During the first days of school this week, along with finding their lockers and classrooms, Gunn High School freshmen got a new kind of assignment: Discover what they have in common with each other.
In classrooms across campus, freshmen conducted "frienterviews" with each other — interviewing at least 10 students they didn't know and identifying a shared interest. For two students in one class, it was writing and drawing; for two others, it was simply that they both have a sister.
The activity — an assignment in finding commonalities rather than differences when meeting new people — is lesson No. 1 in a new social-emotional learning curriculum Gunn is piloting in earnest this fall. (Palo Alto High School is also testing out the curriculum but not as extensively as Gunn.)
The social-emotional effort is a districtwide initiative that will roll out to all 17 Palo Alto Unified School District (PAUSD) campuses over the next few years, from elementary through high school.
Gunn is launching it this year through a new iteration of the school's teacher-advisory program, the second new version in as many years. Last year, Titan Connect — a program that paired cohorts of students with a teacher-coach and upperclassmen mentors and which started with last year's freshmen class — replaced Titan 101, a freshman transition program.
Titan Connect has been replaced this year with Social Emotional Literacy and Functionality, or SELF. For the pilot year, ninth-graders have been assigned to a cohort of 20 to 24 students and paired with a mentor — a Gunn teacher who volunteered for the role. These cohorts will stay together through to their senior year, meeting together in a weekly advisory period.
Unlike Paly's longtime teacher-advisory program, Gunn's program will not have an academic advising component but rather focus on the tenets of social-emotional learning.
Courtney Carlomagno, a social-emotional learning teacher on special assignment at Gunn, defines the increasingly buzzy educational term as "skills so you're able to understand yourself, so you can understand others and more successfully navigate your life at the high school level and after." Lessons touch on everything from making first impressions and taking effective notes to understanding the teenage brain and forging identity.
At Gunn, the idea is to provide students a small, tight-knit community within the large school, Carlomagno said.
"The long-term idea is that PAUSD in general is in a big shift to making social-emotional learning a priority in how we prepare the whole child for a happy, healthy and responsible life," she added.
The ultimate goal, Carlomagno said, is for students to receive direct instruction in the new program. Professional development for all teachers will also touch on social-emotional learning so that the skills are also reinforced in core classes such as math and English. She plans to send out a weekly update on the program with suggestions for how teachers can incorporate social-emotional learning into their classes.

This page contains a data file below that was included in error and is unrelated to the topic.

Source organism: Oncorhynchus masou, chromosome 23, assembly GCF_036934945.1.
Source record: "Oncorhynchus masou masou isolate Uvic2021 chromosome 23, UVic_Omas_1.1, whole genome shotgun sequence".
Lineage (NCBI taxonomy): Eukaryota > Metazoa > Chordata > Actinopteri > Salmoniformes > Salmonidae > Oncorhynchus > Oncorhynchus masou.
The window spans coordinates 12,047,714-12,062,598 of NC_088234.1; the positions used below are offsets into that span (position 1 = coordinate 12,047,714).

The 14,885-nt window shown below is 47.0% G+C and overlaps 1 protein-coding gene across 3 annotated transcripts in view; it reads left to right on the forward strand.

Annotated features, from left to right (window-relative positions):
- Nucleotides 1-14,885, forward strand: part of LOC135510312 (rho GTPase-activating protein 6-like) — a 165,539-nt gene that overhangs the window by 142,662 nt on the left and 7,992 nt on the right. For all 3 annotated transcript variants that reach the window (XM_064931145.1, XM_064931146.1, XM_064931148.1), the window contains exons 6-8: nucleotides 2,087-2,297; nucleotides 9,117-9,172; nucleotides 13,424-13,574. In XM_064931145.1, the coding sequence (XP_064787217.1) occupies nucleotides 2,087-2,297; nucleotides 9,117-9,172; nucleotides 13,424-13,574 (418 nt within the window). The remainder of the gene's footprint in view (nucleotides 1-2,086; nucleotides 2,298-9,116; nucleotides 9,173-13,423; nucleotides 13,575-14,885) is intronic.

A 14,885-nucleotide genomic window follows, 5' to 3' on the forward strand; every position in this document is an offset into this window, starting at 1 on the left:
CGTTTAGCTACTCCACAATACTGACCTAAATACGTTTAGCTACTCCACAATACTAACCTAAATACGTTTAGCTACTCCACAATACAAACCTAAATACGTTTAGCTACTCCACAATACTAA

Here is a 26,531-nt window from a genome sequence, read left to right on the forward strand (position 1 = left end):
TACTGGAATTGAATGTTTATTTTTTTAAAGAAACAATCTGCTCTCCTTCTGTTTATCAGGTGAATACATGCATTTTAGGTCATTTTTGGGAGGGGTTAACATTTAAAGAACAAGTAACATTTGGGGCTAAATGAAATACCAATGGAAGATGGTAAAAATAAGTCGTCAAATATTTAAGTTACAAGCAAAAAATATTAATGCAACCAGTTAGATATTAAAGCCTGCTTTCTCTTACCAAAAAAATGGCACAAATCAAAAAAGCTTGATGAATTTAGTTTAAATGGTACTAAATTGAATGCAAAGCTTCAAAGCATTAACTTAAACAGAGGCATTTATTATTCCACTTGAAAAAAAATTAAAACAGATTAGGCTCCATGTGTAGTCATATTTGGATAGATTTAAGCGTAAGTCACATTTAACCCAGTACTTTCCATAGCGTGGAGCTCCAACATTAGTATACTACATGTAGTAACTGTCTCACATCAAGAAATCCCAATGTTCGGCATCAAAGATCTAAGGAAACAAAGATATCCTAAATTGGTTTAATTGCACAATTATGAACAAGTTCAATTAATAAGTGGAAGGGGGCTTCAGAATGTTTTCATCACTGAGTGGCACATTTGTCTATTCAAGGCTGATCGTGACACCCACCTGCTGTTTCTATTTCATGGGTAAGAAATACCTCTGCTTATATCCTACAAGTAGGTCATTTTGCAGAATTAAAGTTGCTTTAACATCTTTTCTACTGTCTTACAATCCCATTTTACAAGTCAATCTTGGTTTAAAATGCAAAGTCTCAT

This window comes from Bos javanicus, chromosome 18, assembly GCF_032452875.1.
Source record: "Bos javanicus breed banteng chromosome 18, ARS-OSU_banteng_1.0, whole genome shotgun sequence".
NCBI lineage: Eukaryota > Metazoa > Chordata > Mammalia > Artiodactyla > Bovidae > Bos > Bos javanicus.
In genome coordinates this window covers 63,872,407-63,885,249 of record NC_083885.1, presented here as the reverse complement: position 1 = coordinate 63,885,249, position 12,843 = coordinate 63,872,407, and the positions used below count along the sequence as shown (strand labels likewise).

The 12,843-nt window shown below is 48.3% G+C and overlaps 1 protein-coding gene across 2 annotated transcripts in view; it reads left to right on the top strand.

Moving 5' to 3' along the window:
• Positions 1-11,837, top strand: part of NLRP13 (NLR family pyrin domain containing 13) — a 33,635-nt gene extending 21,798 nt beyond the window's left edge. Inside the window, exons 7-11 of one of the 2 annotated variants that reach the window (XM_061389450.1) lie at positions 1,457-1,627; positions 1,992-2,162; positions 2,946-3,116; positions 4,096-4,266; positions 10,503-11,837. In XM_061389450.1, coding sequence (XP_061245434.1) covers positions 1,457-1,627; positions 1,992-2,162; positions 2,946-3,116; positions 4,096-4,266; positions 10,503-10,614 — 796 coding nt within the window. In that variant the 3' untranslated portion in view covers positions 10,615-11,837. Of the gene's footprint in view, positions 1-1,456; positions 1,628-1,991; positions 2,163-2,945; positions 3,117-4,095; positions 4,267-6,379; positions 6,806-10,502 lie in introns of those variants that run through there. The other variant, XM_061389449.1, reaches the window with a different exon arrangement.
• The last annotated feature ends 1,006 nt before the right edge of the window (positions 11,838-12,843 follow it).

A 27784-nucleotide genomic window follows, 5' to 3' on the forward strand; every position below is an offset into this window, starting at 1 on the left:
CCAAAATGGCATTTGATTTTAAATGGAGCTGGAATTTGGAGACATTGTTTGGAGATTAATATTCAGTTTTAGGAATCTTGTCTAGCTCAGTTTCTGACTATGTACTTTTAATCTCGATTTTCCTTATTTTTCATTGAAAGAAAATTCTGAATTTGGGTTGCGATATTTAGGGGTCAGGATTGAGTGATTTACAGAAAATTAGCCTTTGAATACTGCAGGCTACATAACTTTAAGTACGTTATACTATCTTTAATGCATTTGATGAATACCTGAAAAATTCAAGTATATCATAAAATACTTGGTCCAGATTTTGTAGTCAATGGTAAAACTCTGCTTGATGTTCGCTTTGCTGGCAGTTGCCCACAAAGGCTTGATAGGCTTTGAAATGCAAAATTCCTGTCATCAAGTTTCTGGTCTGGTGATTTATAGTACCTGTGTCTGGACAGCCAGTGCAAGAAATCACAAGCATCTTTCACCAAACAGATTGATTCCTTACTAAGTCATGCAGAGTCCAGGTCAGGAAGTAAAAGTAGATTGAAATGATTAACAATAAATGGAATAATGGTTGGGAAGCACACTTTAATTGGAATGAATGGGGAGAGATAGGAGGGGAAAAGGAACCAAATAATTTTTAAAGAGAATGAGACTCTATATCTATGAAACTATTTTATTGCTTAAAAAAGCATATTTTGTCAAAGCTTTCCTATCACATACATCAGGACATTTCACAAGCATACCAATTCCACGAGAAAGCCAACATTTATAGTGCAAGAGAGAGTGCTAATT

Advisory classes at both Paly and Gunn participated in the same activities during the first week of school, but each teacher put his or her own spin on the lessons. At Paly, teacher Paul Kandell led his class of sophomores through four "frienterviews" and then asked them to find one new person outside of the class and write down his or her name and common interest by the next time they were to meet.
Gunn teacher Yukie Hikidas challenged her students instead to memorize the name of each person they interviewed in class.
The curriculum is structured so the first few weeks are the fun, "low-stakes" activities, like memorizing names and a handshake competition, so students can get to know each other and feel more comfortable before moving onto heavier topics, said Tara Firenzi, Gunn's other social-emotional learning teacher on special assignment. Something as simple as learning each other's names seems "mundane," she said, but is "critical" to forging early connections between students and teacher.
Gunn formed a student advisory committee that will meet regularly and give feedback on the new program, Carlomagno said. Sixty upperclassmen — out of 100 who applied — are also serving as "Titan Ambassadors," this year, helping with freshman orientation and in the first days of the social-emotional learning program.
Gunn sophomores, juniors and seniors can also opt into the freshmen's SELF lessons during their free "flex" period on Thursdays.
The school district's focus on social-emotional learning grew out of interest in evaluating counseling and service models at the two high schools in recent years, part of a broader focus on student mental health and well-being. A committee of students, parents, staff and administrators convened last year to explore possible social-emotional learning curriculum, which the district said existed in pockets throughout the district but lacked coherence.
Acting on the group's recommendations, the district is phasing in the curriculum this year at the high schools. A group of teachers and staff from Paly, Gunn (including new Principal Kathie Laurence) and the district were trained this summer in the chosen curriculum, School Connect.
Kandell, who has taught in the district for close to 20 years and participated in the summer training, said he's wary of educational trends but sees this as a well-intentioned effort to support students proactively, inside and outside of the classroom.
After two teenage suicide clusters in recent years, the district's stance was, "'We're going to do everything on the list to try to change our culture,' and they're going through the list," Kandell said.
The district plans to form a new advisory committee this fall to help oversee the continued roll-out of social-emotional learning at all schools in the coming years.